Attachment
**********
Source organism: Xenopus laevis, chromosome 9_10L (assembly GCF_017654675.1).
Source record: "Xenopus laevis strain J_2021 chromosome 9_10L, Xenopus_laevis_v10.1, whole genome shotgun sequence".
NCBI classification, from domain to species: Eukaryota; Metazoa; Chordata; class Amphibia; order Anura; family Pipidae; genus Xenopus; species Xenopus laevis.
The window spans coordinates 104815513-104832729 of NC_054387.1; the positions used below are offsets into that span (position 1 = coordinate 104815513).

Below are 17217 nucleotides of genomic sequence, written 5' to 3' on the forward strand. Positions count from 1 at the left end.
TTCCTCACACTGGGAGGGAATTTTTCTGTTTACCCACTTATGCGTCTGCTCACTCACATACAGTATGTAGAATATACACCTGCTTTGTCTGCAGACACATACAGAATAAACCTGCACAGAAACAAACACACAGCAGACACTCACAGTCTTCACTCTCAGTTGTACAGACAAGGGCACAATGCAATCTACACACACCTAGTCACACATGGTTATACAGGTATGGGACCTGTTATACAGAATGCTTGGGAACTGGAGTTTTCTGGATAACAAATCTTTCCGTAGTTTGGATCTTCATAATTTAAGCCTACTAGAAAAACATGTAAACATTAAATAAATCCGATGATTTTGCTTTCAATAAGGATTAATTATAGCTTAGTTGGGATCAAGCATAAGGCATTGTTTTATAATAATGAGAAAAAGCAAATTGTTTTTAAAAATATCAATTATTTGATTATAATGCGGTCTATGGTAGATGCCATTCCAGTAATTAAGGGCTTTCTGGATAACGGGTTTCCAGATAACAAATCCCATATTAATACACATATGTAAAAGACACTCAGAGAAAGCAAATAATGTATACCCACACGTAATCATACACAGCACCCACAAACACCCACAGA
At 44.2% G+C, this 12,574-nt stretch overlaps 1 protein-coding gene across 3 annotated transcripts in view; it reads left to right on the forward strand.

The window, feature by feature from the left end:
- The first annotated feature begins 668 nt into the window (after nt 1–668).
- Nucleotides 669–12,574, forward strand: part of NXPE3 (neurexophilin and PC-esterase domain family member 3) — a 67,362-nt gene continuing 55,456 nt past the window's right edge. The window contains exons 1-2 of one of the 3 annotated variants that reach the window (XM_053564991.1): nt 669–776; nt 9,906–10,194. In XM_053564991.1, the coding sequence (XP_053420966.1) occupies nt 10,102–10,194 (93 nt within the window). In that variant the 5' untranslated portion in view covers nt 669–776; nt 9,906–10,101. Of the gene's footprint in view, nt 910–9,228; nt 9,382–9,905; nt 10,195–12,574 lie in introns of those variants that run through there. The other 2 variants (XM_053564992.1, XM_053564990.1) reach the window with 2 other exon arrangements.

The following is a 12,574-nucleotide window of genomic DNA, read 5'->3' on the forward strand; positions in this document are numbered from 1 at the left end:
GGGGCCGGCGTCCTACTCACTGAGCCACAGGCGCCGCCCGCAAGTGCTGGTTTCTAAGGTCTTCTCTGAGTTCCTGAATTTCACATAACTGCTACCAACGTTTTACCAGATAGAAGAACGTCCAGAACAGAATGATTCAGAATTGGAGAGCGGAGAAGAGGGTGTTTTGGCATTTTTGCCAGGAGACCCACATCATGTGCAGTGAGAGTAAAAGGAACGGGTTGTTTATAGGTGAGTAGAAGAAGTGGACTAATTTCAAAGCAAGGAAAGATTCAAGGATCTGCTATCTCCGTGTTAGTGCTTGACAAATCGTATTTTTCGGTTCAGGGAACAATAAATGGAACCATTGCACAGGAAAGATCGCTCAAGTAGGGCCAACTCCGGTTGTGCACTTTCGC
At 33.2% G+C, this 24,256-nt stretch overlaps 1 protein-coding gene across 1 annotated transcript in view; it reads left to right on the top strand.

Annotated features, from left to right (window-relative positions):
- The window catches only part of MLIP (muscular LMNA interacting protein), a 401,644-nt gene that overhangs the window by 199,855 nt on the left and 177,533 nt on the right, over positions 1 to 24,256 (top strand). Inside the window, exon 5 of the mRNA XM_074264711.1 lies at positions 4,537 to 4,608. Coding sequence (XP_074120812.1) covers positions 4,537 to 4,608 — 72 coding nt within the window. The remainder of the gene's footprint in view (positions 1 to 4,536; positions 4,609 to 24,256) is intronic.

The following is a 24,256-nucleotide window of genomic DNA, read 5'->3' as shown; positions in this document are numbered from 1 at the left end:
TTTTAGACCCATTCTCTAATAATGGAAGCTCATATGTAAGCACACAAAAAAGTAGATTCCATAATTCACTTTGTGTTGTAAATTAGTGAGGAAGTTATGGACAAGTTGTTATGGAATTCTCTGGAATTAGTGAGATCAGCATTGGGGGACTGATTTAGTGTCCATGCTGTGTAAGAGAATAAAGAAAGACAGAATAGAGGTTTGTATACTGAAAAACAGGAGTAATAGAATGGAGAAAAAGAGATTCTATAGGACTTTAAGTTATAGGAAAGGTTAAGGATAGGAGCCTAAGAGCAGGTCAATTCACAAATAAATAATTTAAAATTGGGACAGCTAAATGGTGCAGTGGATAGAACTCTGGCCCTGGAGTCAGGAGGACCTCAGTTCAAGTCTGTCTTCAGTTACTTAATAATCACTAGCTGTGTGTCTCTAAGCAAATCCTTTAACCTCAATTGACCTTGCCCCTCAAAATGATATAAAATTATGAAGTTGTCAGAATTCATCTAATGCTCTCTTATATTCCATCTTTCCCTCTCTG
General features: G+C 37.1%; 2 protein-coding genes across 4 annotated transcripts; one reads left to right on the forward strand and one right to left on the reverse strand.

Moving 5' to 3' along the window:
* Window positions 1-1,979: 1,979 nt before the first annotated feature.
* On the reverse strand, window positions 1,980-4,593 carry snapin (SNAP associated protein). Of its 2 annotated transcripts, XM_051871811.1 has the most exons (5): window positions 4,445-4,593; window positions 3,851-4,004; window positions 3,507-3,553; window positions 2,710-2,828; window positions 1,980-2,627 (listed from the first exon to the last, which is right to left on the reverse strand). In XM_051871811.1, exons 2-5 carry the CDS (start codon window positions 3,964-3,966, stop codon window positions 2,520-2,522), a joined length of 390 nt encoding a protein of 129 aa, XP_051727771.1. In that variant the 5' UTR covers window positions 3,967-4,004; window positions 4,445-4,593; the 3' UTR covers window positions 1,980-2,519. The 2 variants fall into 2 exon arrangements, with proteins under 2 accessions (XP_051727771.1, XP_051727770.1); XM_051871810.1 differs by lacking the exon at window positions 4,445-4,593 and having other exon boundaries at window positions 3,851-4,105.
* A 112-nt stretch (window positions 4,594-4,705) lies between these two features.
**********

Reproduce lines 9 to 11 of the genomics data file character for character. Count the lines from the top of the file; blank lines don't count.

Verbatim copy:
- The first annotated feature begins 668 nt into the window (after nt 1–668).
- Nucleotides 669–12,574, forward strand: part of NXPE3 (neurexophilin and PC-esterase domain family member 3) — a 67,362-nt gene continuing 55,456 nt past the window's right edge. The window contains exons 1-2 of one of the 3 annotated variants that reach the window (XM_053564991.1): nt 669–776; nt 9,906–10,194. In XM_053564991.1, the coding sequence (XP_053420966.1) occupies nt 10,102–10,194 (93 nt within the window). In that variant the 5' untranslated portion in view covers nt 669–776; nt 9,906–10,101. Of the gene's footprint in view, nt 910–9,228; nt 9,382–9,905; nt 10,195–12,574 lie in introns of those variants that run through there. The other 2 variants (XM_053564992.1, XM_053564990.1) reach the window with 2 other exon arrangements.

The following is a 12,574-nucleotide window of genomic DNA, read 5'->3' on the forward strand; positions in this document are numbered from 1 at the left end: